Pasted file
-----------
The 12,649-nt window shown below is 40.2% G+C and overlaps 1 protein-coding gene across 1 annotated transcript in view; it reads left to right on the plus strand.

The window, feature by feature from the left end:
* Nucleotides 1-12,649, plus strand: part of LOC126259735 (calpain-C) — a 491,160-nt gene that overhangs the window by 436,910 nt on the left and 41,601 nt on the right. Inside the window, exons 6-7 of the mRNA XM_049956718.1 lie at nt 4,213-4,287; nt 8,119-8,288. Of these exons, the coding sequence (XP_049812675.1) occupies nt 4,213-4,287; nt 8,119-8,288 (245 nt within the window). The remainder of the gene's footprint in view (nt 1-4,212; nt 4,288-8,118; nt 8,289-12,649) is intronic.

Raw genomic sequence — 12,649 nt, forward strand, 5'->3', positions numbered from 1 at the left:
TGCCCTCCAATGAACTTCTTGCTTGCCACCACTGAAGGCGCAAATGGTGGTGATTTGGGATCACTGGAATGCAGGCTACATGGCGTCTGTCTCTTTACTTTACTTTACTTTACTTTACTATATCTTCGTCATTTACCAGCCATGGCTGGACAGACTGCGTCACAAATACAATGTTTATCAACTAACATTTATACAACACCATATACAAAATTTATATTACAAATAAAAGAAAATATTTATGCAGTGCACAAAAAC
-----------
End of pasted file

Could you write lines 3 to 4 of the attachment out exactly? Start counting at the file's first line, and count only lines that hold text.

* Nucleotides 1-12,649, plus strand: part of LOC126259735 (calpain-C) — a 491,160-nt gene that overhangs the window by 436,910 nt on the left and 41,601 nt on the right. Inside the window, exons 6-7 of the mRNA XM_049956718.1 lie at nt 4,213-4,287; nt 8,119-8,288. Of these exons, the coding sequence (XP_049812675.1) occupies nt 4,213-4,287; nt 8,119-8,288 (245 nt within the window). The remainder of the gene's footprint in view (nt 1-4,212; nt 4,288-8,118; nt 8,289-12,649) is intronic.

Raw genomic sequence — 12,649 nt, forward strand, 5'->3', positions numbered from 1 at the left: